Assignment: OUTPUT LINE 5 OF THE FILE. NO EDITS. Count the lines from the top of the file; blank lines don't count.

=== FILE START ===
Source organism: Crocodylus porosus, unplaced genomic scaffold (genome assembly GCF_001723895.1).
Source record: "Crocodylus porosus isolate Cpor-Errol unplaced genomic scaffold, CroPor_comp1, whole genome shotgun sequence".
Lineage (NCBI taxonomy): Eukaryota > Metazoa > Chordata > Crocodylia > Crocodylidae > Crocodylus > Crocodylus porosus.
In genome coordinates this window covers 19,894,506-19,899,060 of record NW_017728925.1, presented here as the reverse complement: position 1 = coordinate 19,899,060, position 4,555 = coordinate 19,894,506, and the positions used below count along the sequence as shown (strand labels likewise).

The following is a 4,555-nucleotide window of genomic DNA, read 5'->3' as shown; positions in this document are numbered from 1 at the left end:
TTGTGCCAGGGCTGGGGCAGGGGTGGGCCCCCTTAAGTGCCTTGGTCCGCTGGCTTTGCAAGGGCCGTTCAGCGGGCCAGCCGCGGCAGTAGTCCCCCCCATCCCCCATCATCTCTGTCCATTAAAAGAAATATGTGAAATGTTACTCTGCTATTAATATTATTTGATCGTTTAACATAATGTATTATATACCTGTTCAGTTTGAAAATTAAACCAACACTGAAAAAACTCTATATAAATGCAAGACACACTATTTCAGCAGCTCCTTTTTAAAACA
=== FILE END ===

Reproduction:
The following is a 4,555-nucleotide window of genomic DNA, read 5'->3' as shown; positions in this document are numbered from 1 at the left end: